OpenStack Heat and OASIS TOSCA
Open Source and Open Standards working together
Genesis of a partnership…
I recall sitting at a lunch table, over a year ago at the OpenStack Summit in Hong Kong, with many of the Heat core developers discussing their ideas for developing the Heat-native HOT language. They were interested in hearing more about TOSCA since it was an open standard, had an impressive community of support and completed open source implementations; however, to them at that point, it was just a clunky XML standard that did not mesh well with the Heat world.
TOSCA â€śin YAMLâ€ť unveiledâ€¦
I gladly pulled out my laptop and showed them the very first draft of the TOSCA Simple Profile in YAML specification. Immediately, they seemed impressed that TOSCA had evolved so far, so fast towards something that could work hand-in-hand with the HOT language and be Heat developer-friendly. It was apparent that TOSCA could describe application components and relationships above OpenStack using abstractions of the Cloud IaaS resources that Heat was already focused on orchestrating using OpenStack services. In other words, Heat and HOT would take care of understanding how to best orchestrate the OpenStack IaaS resources and TOSCA could worry about everything else. The pieces fell into place, a partnership begun and a roadmap for a TOSCA Heat-Translator open-source implementation of TOSCA YAML was embarked upon.
That brings us to todayâ€¦
The OASIS Topology Orchestration for Cloud Applications (TOSCA) TC is poised to release its final Committee Specification Draft (CSD) towards having the TOSCA Simple Profile in YAML v1.0 specification become an official OASIS standard. It now seems a good time to share how far we have come, share some of the YAML innovations and hint at where TOSCA is going soon. To that end, this blog entry officially â€śkicks offâ€ť what will be the first in a series that TOSCA articles that explore modeling different areas and features of the TOSCA and shows how different types of applications (IaaS, PaaS, etc.) can be easily modeled using other open source technologies.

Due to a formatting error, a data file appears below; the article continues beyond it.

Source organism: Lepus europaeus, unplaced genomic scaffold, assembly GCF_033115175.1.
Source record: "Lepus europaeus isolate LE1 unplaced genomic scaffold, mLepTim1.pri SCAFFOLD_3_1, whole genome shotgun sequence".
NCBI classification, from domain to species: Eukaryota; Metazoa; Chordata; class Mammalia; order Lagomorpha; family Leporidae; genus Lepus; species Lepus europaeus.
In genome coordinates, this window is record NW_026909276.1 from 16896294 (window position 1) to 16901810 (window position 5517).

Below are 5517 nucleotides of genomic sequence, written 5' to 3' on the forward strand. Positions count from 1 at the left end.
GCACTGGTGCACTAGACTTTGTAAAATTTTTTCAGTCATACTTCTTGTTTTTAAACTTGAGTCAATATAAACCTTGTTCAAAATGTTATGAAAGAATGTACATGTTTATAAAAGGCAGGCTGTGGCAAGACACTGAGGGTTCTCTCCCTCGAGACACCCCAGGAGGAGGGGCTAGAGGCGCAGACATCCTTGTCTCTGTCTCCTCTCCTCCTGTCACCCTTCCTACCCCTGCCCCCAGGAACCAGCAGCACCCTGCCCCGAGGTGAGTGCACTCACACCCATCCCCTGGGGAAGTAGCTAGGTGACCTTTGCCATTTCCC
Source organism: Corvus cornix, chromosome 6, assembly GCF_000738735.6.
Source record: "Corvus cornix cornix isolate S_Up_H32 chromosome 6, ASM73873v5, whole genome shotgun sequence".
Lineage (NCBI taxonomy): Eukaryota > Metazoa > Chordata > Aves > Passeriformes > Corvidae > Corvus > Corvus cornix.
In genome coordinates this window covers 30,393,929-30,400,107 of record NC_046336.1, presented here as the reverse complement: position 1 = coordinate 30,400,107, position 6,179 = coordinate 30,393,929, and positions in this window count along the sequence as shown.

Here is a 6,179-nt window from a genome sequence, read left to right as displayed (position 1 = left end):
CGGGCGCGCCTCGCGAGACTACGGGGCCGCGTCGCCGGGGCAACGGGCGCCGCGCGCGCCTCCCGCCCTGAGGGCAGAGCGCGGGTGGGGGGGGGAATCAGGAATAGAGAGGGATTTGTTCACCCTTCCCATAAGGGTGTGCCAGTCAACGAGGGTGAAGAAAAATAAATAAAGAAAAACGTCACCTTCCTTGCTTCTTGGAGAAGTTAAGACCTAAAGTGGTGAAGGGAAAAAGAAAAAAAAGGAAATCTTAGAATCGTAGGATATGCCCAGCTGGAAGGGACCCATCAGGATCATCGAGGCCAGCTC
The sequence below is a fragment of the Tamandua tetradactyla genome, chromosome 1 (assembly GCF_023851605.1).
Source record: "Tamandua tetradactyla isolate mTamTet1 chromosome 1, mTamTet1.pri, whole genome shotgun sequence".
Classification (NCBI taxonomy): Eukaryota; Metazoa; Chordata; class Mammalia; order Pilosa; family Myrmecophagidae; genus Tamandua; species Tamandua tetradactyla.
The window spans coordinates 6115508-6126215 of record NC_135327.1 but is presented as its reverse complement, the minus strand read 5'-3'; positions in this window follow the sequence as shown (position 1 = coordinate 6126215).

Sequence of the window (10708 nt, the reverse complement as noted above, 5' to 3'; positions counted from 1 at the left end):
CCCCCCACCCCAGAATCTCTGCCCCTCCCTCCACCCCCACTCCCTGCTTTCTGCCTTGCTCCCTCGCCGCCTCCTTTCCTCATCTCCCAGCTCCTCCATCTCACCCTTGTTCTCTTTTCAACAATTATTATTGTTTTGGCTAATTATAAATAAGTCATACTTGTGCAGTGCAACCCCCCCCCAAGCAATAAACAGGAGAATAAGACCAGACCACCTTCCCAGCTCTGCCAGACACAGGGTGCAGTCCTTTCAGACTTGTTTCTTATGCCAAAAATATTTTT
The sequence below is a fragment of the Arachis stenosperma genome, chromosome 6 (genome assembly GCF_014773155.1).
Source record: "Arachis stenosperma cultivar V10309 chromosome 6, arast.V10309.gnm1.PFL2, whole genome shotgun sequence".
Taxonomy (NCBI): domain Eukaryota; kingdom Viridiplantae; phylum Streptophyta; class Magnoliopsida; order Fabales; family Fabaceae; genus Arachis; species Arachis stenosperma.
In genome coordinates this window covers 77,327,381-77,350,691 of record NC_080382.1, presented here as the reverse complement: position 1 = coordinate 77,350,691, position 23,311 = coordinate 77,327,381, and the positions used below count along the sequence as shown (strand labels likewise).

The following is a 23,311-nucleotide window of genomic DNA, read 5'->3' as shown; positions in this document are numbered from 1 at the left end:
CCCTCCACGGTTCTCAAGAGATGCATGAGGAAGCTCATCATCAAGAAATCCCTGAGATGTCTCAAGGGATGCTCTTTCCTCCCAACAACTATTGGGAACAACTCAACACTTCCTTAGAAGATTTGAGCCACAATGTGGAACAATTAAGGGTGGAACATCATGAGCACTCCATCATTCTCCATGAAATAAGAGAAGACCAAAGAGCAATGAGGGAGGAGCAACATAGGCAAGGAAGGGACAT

Some TOSCA topic areas in this series will cover in future blog articles:
Letâ€™s start by describing some of TOSCA Simple Profileâ€™s essential tenants and goalsâ€¦
Keep it simple for application developersâ€¦
Only what the developer needs to modelâ€¦
Composability and reuseâ€¦
TOSCA application templates are Portableâ€¦
Simple transparent packagingâ€¦
Work with DevOpsâ€¦
Agnostic of scripting languagesâ€¦
Capture the expert knowledge of architects, developers and testers
Still working hardâ€¦
I can vouch, first-hand that the TOSCA membership and the Heat-Translator team are really trying to deliver a well-designed yet simple modeling and orchestration standard that developers and companies can rely upon. One that will support them when creating applications for any delivery model (IaaS, PaaS, SaaS), for any provider while supporting the complete choice to usee whatever implementations or languages you want to use or try out (e.g., frameworks, runtimes, scripting, tooling). I hope that by reading upcoming blogs on various aspects of TOSCA, your appreciation for the hard work of its working groups and the TOSCA open source development communities will grow.
Here are some other helpful resources you can use to learn more about TOSCA
A round of thanksâ€¦
This open-open collaboration would not be possible without the support and review of Heat cores including: Steve Baker, Zane Bitter, Steve Hardy, Angus Salkeld and Thomas Spatzier along with the growing Heat-Translator developer community; most notably Sahdev Zala, Ton Ngo, Simeon Monov, Vahid Hashemian, Idan Moyal, Victor Hu, Xie Junan, Feihu Jiang and Srinivas Tadepalli.